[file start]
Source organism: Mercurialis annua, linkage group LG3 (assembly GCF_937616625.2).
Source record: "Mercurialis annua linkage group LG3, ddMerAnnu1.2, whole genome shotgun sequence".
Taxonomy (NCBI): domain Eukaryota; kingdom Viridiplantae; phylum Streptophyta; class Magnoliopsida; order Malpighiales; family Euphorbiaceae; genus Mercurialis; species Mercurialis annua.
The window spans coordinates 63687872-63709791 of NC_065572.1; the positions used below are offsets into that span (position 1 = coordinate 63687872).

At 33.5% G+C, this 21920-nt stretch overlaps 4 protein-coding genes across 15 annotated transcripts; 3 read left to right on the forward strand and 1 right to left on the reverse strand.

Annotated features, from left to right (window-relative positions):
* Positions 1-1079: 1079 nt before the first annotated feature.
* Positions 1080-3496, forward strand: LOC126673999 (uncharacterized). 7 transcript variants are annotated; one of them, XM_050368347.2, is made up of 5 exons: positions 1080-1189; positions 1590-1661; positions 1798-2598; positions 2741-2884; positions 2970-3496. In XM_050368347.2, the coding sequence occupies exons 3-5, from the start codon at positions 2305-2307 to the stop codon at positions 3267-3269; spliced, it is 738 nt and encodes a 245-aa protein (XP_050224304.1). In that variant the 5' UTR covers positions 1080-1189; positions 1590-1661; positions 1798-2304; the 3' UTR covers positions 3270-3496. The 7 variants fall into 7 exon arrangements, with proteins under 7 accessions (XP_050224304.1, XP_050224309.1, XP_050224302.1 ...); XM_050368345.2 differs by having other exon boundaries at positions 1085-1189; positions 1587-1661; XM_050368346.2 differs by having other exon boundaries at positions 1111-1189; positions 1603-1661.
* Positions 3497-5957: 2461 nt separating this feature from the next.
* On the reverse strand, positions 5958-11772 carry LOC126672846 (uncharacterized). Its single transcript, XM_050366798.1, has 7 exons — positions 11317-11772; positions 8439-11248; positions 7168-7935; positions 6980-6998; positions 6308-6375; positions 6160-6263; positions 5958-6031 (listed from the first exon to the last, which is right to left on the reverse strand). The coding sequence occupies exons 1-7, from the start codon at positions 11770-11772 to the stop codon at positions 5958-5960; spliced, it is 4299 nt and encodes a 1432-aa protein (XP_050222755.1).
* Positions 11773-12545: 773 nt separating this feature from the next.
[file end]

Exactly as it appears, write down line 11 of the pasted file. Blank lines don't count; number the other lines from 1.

* Positions 11773-12545: 773 nt separating this feature from the next.